I think not.  Here's why:

While I can say with deep conviction that we are certainly the better for having known and loved Quint, and I hope and pray he will feel the same in his life - I think I can also say that his options were fairly bleak.

I'm gonna step on toes here...but where were the throngs of people lined up to get him?

There were hardly any at the time.

There were 300 children in that orphanage when we visited.  Three-hundred in one orphanage.  I can tell you, our referral time was two weeks from the time our dossier was received in Ethiopia.  Two weeks, friends.  Let that resonate for a minute.  Especially considering Keira's long process.  While we were there. (roughly two weeks)..we saw only one other family - a French family, also white.  So when people say we have no business adopting an African child, I say..."are you going to?  Who then?  Only black people should raise black children?  Why? And  for that argument, if black people are not able to, then these children should languish in poverty and disease without ever knowing a family or parents or siblings...or love?"  Help me.  Really?

Because I'm all for black families adopting black children.  Of course, I am.  I'm all for families of any color, race, nationality, etc adopting.  I don't care who.  But we all know there aren't enough adopting families, period - no matter the nationality or race - to soak up the vast numbers of children without parents and homes.  

Obviously we cannot be the end all/be all for Quint in his lifetime.  Some things, yes even racial issues, he will simply have to figure out.  That is part of his story to tell.  But this is true for many children - no matter the race.  I can't erase American history - so he'll have to learn what it means to be a black man in this country.

He'll also need to understand that being from Africa, being adopted, being a black child in a white family...he'll have challenges that other people won't.  But it's how he handles those challenges that will make him into the man he will become. I pray we will be sensitive to those challenges and lovingly guide him with compassion and grace.  Is there any other way in an adoptive family?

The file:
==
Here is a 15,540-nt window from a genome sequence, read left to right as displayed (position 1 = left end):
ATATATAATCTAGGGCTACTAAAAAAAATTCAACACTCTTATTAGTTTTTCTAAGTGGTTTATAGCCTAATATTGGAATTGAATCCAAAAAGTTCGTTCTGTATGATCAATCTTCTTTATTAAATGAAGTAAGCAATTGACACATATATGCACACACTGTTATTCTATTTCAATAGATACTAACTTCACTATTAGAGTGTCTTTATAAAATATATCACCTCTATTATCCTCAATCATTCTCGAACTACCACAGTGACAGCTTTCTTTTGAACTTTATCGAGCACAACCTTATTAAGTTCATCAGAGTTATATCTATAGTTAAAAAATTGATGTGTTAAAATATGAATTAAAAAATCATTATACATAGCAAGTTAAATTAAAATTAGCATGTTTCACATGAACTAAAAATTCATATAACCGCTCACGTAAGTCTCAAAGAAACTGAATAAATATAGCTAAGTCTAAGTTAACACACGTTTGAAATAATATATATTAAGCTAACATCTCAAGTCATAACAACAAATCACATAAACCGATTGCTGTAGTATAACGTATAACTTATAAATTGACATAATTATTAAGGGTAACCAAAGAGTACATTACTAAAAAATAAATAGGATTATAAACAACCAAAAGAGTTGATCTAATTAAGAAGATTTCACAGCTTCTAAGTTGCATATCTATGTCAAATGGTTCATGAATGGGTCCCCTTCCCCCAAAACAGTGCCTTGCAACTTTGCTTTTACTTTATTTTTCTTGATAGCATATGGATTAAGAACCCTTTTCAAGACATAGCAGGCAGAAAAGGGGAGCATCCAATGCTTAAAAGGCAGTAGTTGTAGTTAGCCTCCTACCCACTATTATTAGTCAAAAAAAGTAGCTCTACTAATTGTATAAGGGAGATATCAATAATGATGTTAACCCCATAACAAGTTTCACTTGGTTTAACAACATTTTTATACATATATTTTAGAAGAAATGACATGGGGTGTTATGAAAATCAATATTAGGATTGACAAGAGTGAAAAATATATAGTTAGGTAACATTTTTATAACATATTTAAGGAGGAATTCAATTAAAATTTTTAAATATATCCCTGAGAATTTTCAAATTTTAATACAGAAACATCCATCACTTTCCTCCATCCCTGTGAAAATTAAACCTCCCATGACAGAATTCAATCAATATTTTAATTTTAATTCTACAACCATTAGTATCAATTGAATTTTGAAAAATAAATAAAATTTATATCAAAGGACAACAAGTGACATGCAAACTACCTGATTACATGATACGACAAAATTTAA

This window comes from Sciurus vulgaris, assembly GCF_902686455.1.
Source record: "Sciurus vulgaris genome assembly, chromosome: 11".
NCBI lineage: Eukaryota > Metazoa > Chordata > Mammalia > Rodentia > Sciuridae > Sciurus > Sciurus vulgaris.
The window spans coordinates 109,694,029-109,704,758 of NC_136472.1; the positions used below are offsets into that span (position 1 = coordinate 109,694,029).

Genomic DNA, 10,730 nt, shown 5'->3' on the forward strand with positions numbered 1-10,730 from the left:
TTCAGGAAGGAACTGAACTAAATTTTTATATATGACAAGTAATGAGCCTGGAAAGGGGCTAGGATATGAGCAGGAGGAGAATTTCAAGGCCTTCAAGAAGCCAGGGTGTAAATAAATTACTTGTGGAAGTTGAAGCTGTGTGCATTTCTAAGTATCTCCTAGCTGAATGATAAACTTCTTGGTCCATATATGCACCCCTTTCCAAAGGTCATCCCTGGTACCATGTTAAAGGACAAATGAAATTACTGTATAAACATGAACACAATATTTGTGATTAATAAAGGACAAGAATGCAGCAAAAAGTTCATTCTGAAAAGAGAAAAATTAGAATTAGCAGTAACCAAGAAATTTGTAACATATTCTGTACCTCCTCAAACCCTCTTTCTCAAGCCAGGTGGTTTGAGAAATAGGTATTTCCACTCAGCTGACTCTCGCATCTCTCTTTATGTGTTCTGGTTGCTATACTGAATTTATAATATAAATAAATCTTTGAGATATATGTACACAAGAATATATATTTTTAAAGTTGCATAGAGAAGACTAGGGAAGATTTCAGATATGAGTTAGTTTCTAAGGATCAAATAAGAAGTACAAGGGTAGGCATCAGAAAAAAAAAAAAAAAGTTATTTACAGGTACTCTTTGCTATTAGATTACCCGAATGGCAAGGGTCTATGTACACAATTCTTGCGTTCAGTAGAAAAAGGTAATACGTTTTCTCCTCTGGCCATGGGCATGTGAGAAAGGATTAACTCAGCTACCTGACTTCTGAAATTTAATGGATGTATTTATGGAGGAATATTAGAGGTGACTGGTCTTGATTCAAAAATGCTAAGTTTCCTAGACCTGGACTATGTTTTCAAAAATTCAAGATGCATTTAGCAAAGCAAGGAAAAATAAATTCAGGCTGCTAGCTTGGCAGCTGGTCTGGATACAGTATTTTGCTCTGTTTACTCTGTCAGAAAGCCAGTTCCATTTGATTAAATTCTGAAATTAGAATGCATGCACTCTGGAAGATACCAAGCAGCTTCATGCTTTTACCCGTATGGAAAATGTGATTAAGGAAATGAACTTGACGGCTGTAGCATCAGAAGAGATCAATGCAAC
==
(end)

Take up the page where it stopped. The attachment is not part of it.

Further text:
Recently, CNN published an article about white families adopting black children.  You can read it here.  It's a fascinating read, and I highly recommend it - but even more startling were the comments to the article, found below it.  The blatant disregard for anything different.  One commenter noting that white people adopted black children for the sake of appearing "holier" and "savior-esque".  Another said it was like a white person picking out a "Fendi" bag...whatever the hot trend is at the moment.  And oh...the many people who vehemently stated they felt races should "keep to their own kind".

The assumption that somehow we think we're superior...a white family..saving a child, adopting a black baby...an African child from Ethiopia - the layers get more intense to ensure sympathy and pats on the back.  Yuck.  I don't want sympathy or pats on the back!

I wasn't trying to save Africa, if you really want to know.

I was trying to be obedient to what God told me to do.  I was also trying to be a mother.  And the color of skin that my children would have, had NO BEARING WHATSOEVER on my desire  to love a child or on the condition of my heart. It didn't make me a better person because I went "all the way to Africa."  Or because, gasp, I adopted an African child.  Frankly, I'm a little bit insulted when people suggest we did this brave, bold, amazing thing to adopt him.  Is it really that foreign?  Aren't we past that yet?  Aren't families  made in all sorts of wonderful ways - biology notwithstanding?  Isn't he worth it...it's just a plane ride after all.  Why is this still so shocking - it's borderline offensive, and truly I try very hard to choose not to be offended.  I do.  But this is so bizarre to me.

To say that we have no business adopting a black child, well it's ridiculous.  The argument being that I can never know what he'll go through.  That we're too different.  That I'll never understand what he'll face as a black man in this world.  Never appreciate the struggles or the trials or the culture differences that are there, even if we would be inclined to pretend they aren't there.

But I guess we could abstractly argue that I'd also never understand what he would go through were he to get cancer - God forbid.  I couldn't relate.  And it would be something he would have to carry with him his whole life.  But I would certainly love and support him and be there for him, no matter what he faced.  Right?